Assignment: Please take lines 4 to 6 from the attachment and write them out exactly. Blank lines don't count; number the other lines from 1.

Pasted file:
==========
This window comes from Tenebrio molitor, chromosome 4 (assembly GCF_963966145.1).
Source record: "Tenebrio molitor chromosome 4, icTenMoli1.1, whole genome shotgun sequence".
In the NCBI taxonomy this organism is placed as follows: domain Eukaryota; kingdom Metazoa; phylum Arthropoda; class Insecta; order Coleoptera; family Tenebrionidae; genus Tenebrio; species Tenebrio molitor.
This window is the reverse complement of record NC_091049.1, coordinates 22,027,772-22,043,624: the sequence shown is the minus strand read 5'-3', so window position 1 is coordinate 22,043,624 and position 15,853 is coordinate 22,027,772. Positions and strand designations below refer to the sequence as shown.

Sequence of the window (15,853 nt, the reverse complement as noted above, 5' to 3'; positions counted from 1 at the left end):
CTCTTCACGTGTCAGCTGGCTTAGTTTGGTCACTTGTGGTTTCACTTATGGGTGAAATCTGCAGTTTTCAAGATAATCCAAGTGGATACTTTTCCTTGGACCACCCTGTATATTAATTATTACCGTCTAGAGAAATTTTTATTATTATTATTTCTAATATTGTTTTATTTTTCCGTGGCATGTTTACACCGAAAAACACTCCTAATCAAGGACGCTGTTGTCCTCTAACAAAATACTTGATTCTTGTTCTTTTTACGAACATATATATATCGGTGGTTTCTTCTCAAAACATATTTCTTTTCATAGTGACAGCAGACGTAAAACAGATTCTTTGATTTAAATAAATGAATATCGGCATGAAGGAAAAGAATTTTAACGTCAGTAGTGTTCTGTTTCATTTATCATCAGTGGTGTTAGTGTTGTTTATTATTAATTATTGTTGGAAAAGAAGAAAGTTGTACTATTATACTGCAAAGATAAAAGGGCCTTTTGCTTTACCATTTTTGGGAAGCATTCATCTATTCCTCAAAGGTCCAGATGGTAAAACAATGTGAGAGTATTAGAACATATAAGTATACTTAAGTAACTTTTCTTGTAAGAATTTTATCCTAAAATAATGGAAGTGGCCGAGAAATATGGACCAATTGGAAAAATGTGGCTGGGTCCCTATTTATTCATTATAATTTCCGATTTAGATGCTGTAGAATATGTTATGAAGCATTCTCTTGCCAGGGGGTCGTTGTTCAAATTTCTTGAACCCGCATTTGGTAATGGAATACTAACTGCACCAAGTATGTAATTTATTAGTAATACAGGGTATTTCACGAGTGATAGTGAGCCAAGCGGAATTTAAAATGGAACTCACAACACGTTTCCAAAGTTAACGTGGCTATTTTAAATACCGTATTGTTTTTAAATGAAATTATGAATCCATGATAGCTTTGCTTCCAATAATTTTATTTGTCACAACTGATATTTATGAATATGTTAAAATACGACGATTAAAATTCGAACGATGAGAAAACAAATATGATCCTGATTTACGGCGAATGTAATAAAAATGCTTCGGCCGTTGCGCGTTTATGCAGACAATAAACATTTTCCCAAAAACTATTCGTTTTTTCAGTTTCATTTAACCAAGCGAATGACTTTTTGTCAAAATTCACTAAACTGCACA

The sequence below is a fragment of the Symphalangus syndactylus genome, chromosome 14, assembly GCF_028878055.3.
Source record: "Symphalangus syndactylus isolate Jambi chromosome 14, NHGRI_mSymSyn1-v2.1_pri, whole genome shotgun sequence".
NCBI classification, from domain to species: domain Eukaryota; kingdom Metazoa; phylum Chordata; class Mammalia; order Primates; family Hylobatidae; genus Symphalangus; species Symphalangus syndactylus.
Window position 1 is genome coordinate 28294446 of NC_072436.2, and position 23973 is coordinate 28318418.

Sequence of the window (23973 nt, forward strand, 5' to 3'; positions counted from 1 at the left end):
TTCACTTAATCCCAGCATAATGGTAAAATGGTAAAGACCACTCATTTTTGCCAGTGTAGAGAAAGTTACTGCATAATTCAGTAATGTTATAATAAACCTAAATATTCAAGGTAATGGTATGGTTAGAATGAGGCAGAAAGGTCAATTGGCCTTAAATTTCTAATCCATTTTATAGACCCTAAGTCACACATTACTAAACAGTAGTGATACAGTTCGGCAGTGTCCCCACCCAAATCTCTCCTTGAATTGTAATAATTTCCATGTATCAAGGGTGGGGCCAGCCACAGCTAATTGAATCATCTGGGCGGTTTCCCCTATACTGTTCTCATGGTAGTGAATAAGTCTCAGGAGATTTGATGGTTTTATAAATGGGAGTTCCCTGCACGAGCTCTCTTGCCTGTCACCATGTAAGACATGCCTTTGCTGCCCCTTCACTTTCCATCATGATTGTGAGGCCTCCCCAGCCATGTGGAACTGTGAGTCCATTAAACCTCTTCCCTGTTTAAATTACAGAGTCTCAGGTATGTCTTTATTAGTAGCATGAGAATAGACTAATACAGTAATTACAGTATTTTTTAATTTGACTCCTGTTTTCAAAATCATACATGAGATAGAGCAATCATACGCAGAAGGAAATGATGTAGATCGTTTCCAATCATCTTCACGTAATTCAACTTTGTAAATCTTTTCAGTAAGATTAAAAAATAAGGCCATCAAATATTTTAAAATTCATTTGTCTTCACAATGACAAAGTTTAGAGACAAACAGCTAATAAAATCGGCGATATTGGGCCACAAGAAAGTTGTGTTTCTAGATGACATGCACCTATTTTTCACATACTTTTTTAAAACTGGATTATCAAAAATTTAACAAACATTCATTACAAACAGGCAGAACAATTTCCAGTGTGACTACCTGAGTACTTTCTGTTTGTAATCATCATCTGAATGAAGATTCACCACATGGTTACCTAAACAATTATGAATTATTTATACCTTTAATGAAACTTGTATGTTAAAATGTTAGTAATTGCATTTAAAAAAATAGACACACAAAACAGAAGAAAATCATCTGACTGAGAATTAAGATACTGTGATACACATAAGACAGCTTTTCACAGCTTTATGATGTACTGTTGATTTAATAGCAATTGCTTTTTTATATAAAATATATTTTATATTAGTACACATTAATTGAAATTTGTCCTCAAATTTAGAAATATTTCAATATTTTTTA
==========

This window is the reverse complement of record NC_091049.1, coordinates 22,027,772-22,043,624: the sequence shown is the minus strand read 5'-3', so window position 1 is coordinate 22,043,624 and position 15,853 is coordinate 22,027,772. Positions and strand designations below refer to the sequence as shown.

Sequence of the window (15,853 nt, the reverse complement as noted above, 5' to 3'; positions counted from 1 at the left end):
CTCTTCACGTGTCAGCTGGCTTAGTTTGGTCACTTGTGGTTTCACTTATGGGTGAAATCTGCAGTTTTCAAGATAATCCAAGTGGATACTTTTCCTTGGACCACCCTGTATATTAATTATTACCGTCTAGAGAAATTTTTATTATTATTATTTCTAATATTGTTTTATTTTTCCGTGGCATGTTTACACCGAAAAACACTCCTAATCAAGGACGCTGTTGTCCTCTAACAAAATACTTGATTCTTGTTCTTTTTACGAACATATATATATCGGTGGTTTCTTCTCAAAACATATTTCTTTTCATAGTGACAGCAGACGTAAAACAGATTCTTTGATTTAAATAAATGAATATCGGCATGAAGGAAAAGAATTTTAACGTCAGTAGTGTTCTGTTTCATTTATCATCAGTGGTGTTAGTGTTGTTTATTATTAATTATTGTTGGAAAAGAAGAAAGTTGTACTATTATACTGCAAAGATAAAAGGGCCTTTTGCTTTACCATTTTTGGGAAGCATTCATCTATTCCTCAAAGGTCCAGATGGTAAAACAATGTGAGAGTATTAGAACATATAAGTATACTTAAGTAACTTTTCTTGTAAGAATTTTATCCTAAAATAATGGAAGTGGCCGAGAAATATGGACCAATTGGAAAAATGTGGCTGGGTCCCTATTTATTCATTATAATTTCCGATTTAGATGCTGTAGAATATGTTATGAAGCATTCTCTTGCCAGGGGGTCGTTGTTCAAATTTCTTGAACCCGCATTTGGTAATGGAATACTAACTGCACCAAGTATGTAATTTATTAGTAATACAGGGTATTTCACGAGTGATAGTGAGCCAAGCGGAATTTAAAATGGAACTCACAACACGTTTCCAAAGTTAACGTGGCTATTTTAAATACCGTATTGTTTTTAAATGAAATTATGAATCCATGATAGCTTTGCTTCCAATAATTTTATTTGTCACAACTGATATTTATGAATATGTTAAAATACGACGATTAAAATTCGAACGATGAGAAAACAAATATGATCCTGATTTACGGCGAATGTAATAAAAATGCTTCGGCCGTTGCGCGTTTATGCAGACAATAAACATTTTCCCAAAAACTATTCGTTTTTTCAGTTTCATTTAACCAAGCGAATGACTTTTTGTCAAAATTCACTAAACTGCACA